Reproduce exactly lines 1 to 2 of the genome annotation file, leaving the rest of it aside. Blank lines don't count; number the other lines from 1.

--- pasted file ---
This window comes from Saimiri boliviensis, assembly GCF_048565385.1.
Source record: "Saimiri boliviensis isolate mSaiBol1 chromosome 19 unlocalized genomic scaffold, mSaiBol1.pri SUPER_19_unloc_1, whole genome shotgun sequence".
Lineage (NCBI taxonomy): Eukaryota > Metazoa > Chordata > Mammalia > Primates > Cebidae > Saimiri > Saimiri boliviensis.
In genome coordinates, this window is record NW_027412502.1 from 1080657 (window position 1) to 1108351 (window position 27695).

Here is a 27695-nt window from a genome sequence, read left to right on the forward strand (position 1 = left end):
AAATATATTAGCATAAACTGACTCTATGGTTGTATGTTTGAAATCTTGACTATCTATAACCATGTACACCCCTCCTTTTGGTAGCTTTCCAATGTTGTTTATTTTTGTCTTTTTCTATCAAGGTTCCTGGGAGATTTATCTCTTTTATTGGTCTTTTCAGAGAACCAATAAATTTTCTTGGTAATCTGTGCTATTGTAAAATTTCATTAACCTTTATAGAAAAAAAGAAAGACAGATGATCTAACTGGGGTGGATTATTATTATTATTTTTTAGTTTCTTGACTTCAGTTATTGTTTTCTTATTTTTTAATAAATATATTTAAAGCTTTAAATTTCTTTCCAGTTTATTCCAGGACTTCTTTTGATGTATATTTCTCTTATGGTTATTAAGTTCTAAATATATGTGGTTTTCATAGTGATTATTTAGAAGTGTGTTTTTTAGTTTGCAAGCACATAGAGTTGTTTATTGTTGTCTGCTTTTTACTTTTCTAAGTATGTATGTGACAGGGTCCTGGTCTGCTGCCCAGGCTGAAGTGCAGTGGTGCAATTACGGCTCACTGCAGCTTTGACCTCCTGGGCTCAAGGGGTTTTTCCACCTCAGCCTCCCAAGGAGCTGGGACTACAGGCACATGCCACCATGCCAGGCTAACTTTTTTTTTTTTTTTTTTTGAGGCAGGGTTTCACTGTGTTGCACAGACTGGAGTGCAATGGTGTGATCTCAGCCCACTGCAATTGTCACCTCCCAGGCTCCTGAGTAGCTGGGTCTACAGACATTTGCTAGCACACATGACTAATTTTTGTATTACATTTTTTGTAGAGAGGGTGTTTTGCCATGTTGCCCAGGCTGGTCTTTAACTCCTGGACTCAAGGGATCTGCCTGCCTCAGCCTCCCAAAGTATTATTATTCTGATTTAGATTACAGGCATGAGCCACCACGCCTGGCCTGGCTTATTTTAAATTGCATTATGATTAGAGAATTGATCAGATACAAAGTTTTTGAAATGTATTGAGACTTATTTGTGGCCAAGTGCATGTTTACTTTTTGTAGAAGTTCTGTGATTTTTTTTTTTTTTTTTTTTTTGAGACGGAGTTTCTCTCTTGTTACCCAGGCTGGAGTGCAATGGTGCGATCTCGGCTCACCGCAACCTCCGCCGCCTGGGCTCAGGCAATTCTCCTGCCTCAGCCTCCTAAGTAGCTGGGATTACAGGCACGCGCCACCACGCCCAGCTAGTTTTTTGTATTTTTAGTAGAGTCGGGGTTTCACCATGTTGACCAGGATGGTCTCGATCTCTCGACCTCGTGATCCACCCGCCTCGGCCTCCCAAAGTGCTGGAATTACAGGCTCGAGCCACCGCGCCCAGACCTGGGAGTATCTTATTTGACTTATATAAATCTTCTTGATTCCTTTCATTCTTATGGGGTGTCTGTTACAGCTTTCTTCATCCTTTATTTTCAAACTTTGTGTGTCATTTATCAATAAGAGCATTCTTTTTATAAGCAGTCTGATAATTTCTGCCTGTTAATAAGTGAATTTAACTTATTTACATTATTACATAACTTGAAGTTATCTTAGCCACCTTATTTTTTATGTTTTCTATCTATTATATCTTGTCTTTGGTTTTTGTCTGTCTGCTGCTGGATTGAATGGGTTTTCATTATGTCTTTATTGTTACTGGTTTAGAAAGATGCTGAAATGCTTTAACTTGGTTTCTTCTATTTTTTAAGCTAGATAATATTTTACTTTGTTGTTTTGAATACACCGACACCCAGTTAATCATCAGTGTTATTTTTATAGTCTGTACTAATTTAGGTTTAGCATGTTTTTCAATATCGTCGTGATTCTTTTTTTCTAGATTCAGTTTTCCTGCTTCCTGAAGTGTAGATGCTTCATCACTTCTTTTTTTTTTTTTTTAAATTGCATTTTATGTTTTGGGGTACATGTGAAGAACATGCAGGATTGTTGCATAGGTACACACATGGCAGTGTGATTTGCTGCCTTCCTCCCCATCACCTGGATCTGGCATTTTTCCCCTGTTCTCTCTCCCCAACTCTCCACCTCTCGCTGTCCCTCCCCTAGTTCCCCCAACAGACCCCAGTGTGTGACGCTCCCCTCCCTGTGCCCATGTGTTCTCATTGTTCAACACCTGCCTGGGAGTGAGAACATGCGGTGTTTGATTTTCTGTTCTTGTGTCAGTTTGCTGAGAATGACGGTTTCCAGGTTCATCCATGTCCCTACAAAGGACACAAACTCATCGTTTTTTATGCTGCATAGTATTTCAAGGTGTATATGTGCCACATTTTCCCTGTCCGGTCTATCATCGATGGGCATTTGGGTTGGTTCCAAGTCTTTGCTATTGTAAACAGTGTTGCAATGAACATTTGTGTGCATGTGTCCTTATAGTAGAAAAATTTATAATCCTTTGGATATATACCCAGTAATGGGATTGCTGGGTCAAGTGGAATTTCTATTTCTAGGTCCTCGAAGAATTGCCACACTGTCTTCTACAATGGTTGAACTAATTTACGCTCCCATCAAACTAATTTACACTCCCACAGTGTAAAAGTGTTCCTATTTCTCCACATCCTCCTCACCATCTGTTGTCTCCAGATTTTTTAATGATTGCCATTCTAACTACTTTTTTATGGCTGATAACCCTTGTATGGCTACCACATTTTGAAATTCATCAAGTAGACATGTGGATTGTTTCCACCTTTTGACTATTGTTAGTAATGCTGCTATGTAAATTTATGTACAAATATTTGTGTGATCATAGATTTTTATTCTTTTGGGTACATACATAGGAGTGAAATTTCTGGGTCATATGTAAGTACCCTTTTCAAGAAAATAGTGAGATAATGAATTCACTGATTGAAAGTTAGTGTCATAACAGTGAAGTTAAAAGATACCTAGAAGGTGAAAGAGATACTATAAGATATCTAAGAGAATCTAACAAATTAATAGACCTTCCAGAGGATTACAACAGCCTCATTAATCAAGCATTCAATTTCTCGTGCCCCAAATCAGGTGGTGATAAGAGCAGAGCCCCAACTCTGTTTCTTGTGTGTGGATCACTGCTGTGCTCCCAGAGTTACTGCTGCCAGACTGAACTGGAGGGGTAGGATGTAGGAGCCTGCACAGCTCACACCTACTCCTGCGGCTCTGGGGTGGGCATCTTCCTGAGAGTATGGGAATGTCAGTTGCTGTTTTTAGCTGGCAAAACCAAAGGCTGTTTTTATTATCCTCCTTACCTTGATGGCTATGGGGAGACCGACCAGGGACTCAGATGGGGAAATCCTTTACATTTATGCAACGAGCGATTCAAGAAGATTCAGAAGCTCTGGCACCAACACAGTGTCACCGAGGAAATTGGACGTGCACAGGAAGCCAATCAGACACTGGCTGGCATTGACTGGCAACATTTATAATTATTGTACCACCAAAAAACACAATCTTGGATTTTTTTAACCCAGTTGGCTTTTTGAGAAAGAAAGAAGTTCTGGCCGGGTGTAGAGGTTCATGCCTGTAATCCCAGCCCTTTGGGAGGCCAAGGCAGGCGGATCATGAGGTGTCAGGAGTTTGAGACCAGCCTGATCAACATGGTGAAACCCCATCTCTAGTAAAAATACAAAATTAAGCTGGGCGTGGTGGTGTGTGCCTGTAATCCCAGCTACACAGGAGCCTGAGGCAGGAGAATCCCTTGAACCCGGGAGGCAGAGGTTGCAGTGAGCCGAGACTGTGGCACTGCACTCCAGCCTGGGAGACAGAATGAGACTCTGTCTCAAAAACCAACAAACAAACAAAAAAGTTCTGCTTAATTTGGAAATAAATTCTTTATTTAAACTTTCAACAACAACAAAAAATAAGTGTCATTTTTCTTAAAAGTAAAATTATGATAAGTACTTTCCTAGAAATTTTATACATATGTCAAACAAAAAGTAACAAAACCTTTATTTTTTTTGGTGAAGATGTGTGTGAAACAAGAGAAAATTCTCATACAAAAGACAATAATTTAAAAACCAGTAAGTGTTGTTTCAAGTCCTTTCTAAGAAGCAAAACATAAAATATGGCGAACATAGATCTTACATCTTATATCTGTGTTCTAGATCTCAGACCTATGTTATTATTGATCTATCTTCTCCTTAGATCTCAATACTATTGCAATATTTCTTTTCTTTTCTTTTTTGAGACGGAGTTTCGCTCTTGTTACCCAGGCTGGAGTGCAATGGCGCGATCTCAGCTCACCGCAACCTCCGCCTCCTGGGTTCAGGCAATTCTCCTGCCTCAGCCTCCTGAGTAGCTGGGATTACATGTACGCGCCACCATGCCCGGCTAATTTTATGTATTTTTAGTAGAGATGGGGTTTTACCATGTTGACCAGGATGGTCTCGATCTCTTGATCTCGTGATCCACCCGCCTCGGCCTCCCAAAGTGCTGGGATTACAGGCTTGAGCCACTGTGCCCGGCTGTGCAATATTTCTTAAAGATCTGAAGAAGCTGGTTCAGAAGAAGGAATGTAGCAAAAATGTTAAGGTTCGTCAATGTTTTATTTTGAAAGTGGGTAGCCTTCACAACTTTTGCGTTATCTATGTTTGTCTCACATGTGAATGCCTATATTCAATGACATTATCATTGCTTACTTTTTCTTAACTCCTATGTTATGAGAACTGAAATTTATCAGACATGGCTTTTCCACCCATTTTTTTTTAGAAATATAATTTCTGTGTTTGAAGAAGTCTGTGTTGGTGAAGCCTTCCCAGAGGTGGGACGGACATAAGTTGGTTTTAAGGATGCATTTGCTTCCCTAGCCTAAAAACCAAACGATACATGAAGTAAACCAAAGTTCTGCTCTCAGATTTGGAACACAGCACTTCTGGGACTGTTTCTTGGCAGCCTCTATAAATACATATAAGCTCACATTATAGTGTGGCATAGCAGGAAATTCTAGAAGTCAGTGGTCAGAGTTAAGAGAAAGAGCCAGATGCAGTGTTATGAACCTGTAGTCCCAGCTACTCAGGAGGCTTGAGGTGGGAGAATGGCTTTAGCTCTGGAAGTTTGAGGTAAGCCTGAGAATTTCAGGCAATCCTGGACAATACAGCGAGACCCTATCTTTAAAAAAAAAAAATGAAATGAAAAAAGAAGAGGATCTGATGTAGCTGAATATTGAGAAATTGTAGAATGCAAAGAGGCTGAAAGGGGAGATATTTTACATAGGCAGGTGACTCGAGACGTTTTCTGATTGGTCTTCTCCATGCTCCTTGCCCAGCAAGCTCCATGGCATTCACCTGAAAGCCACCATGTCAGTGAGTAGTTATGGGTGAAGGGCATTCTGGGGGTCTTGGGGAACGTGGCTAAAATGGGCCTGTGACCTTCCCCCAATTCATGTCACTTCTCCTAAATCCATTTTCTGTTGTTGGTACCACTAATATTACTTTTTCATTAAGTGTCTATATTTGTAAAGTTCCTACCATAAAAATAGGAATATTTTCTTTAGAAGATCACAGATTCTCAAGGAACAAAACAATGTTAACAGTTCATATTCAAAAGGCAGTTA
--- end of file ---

This window comes from Saimiri boliviensis, assembly GCF_048565385.1.
Source record: "Saimiri boliviensis isolate mSaiBol1 chromosome 19 unlocalized genomic scaffold, mSaiBol1.pri SUPER_19_unloc_1, whole genome shotgun sequence".